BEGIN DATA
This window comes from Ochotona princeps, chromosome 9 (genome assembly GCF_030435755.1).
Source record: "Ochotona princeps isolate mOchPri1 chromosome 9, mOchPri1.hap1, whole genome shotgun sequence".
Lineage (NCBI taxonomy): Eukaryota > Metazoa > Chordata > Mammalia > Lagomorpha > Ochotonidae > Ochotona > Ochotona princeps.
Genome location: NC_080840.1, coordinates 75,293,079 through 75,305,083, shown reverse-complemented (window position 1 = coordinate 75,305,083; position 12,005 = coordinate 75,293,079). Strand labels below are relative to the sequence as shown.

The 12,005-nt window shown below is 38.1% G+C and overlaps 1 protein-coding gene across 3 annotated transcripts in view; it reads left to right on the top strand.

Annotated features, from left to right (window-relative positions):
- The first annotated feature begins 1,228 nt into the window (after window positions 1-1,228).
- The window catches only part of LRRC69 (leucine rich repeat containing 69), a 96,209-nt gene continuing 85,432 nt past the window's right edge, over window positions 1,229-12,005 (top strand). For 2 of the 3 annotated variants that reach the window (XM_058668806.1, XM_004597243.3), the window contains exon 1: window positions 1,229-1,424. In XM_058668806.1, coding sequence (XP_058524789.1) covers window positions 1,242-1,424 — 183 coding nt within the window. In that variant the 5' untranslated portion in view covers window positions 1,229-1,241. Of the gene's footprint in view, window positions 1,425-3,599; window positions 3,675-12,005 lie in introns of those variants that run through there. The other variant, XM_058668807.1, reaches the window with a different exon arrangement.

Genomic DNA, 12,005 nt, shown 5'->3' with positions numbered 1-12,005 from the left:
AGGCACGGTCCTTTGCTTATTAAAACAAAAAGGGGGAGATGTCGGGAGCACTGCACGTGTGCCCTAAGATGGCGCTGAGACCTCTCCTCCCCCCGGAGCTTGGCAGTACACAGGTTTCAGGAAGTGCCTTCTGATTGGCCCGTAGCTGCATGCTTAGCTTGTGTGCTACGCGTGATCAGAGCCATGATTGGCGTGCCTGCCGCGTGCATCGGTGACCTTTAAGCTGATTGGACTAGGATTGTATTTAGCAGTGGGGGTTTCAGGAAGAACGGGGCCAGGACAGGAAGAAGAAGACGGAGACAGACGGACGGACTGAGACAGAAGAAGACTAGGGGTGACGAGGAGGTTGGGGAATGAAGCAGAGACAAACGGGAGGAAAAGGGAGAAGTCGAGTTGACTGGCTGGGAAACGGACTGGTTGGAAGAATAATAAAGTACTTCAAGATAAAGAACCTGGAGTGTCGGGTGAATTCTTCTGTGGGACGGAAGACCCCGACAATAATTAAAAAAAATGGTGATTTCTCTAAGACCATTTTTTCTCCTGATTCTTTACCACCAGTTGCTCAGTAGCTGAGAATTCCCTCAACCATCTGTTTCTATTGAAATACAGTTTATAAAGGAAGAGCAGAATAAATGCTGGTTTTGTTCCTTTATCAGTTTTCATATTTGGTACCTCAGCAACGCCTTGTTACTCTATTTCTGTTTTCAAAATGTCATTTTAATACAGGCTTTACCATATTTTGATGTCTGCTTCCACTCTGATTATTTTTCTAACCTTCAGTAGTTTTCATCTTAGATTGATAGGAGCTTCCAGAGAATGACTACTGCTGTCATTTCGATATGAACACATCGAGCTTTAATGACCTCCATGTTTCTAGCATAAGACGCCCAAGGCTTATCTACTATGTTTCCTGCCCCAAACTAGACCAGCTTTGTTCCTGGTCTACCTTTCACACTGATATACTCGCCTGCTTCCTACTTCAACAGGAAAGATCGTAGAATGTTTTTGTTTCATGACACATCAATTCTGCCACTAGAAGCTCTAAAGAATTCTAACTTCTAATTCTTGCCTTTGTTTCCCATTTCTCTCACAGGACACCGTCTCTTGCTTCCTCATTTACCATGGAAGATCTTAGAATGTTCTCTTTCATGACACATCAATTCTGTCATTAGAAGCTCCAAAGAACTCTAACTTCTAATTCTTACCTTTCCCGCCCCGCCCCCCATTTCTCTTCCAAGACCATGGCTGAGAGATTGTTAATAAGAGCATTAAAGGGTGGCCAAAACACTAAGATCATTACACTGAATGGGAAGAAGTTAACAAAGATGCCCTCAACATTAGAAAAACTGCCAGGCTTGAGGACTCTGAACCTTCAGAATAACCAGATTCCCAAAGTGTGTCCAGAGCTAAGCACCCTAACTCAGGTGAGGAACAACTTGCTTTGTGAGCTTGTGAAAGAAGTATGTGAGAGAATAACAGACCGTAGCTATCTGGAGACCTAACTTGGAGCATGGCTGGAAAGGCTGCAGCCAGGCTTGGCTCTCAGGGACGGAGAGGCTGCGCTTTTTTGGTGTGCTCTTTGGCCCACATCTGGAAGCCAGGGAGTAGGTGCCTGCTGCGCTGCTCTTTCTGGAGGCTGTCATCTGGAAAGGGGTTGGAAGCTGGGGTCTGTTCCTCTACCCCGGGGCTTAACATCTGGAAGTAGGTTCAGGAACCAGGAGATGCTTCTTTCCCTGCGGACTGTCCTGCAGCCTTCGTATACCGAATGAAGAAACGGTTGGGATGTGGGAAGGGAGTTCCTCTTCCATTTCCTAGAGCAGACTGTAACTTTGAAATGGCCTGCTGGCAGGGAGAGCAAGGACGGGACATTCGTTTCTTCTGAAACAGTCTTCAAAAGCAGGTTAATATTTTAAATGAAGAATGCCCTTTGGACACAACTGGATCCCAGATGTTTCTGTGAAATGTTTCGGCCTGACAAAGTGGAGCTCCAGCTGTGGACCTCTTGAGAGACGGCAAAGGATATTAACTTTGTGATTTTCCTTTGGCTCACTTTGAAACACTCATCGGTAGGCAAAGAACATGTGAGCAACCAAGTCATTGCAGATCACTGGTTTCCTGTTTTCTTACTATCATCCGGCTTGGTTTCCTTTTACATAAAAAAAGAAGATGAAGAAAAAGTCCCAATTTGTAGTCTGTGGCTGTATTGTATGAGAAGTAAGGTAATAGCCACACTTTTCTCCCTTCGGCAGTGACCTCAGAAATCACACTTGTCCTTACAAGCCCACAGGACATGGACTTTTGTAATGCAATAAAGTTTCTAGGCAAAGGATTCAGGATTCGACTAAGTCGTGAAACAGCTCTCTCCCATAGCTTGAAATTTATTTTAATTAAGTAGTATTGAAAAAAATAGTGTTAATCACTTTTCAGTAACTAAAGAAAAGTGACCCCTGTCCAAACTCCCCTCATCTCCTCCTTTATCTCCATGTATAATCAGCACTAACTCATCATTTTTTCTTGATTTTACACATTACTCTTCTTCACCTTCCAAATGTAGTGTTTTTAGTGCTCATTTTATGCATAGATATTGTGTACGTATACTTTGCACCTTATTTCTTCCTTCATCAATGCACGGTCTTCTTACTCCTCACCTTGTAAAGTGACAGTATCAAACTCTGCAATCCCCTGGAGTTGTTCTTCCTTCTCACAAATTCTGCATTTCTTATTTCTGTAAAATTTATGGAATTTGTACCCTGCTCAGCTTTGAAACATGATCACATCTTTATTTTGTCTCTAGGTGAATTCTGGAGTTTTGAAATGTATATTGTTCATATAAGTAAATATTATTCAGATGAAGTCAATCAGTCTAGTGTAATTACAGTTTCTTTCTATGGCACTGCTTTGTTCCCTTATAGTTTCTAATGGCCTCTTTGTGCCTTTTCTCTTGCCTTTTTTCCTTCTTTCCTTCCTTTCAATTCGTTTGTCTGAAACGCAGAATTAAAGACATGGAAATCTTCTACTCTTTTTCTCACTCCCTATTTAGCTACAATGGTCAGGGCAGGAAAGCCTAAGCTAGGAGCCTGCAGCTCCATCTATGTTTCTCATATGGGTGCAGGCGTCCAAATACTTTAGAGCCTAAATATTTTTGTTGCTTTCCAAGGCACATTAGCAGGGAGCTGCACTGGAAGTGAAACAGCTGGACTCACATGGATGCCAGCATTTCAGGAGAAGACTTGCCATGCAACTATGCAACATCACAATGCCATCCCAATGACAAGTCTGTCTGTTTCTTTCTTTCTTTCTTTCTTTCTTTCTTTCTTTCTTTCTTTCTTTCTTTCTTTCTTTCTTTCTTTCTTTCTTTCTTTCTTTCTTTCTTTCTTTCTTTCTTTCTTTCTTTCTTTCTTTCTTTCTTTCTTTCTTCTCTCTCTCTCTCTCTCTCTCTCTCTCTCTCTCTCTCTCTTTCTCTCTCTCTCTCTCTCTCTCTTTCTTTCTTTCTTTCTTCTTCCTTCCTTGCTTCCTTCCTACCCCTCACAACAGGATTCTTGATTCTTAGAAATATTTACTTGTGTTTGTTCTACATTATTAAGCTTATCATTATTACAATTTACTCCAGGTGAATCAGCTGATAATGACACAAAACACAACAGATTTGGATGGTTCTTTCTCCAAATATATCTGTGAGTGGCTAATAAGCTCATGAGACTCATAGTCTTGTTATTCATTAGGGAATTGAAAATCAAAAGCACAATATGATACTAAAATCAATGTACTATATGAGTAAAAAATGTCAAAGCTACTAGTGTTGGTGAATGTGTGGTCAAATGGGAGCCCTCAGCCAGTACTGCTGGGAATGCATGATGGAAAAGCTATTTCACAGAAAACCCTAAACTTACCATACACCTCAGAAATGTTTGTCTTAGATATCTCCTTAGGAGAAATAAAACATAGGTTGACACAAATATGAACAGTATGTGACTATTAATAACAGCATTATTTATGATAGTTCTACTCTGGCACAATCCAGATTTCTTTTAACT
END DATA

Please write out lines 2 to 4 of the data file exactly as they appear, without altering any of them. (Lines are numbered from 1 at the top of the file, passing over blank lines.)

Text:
Source record: "Ochotona princeps isolate mOchPri1 chromosome 9, mOchPri1.hap1, whole genome shotgun sequence".
Lineage (NCBI taxonomy): Eukaryota > Metazoa > Chordata > Mammalia > Lagomorpha > Ochotonidae > Ochotona > Ochotona princeps.
Genome location: NC_080840.1, coordinates 75,293,079 through 75,305,083, shown reverse-complemented (window position 1 = coordinate 75,305,083; position 12,005 = coordinate 75,293,079). Strand labels below are relative to the sequence as shown.